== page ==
On The Wires: New limits on how much Qatari citizens can borrow could harm profit growth at the nation's banks, Credit Suisse said today.
Qatar's new personal borrowing rules may slow bank profits
DOHA // Qatar's new regulations on personal borrowings may slow growth and profits at banks such as Commercial Bank of Qatar and Doha Bank QSC, according to Credit Suisse Group AG.
Commercial Bank, the nation's second-biggest bank by assets, and Doha Bank, the third-largest lender, had their stock recommendations cut to "neutral" from "outperform," Mohamad Hawa, London-based research analyst at Credit Suisse, wrote in a report yesterday.
"We adjust our key forecasts and cut loan growth for Commercial Bank to 5.1 per cent this year and Doha to 3.2 per cent," Hawa wrote. The bank lowered the 2011-2012 cumulative earnings estimates by 15.4 per cent, he said.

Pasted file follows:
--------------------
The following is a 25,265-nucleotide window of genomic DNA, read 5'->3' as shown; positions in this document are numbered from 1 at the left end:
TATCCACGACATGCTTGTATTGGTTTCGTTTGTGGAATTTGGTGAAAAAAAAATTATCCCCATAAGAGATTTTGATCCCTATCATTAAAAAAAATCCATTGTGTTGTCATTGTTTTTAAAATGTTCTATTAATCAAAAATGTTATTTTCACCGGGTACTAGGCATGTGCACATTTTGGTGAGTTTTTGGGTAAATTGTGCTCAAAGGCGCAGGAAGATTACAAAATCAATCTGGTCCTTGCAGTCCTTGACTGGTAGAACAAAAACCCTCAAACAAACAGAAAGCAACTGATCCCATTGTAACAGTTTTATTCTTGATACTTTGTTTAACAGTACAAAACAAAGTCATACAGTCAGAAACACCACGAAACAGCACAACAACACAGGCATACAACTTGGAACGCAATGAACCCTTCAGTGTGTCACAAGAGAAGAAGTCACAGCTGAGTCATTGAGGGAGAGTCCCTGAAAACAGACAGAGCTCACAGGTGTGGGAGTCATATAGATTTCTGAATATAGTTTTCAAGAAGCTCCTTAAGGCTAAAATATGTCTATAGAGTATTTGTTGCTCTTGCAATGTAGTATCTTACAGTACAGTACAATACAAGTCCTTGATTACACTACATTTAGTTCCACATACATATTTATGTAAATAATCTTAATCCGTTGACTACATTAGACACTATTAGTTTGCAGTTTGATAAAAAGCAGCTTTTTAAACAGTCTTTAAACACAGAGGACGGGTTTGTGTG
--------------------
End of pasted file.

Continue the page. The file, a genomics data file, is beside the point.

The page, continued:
Qatari citizens can borrow no more than 2 million riyals ($549,254) on loans with a maximum maturity of six years, Al-Sharq reported April 11, without saying how it obtained the information. Residents can borrow as much as 400,000 riyals on loans of no more than four years. The interest rate was capped at 6.5 per cent, the newspaper said.
A 1 per cent lower yield on the retail loan book would erode the net income of Qatar National Bank SAQ, the country's biggest lender by assets, by 2.5 per cent, Credit Suisse said. Commercial Bank's profit would reduce by 4.3 per cent and Doha Bank's earnings by 8.4 per cent, Hawa wrote. Doha Bank has the highest exposure to personal lending with 31 per cent of total loan book.
Qatar National Bank said April 11 the lender complied with the central bank's directive on loans granted against salaries, including reducing the interest rate charged on loans granted against salary to be at a maximum of 6.5 per cent.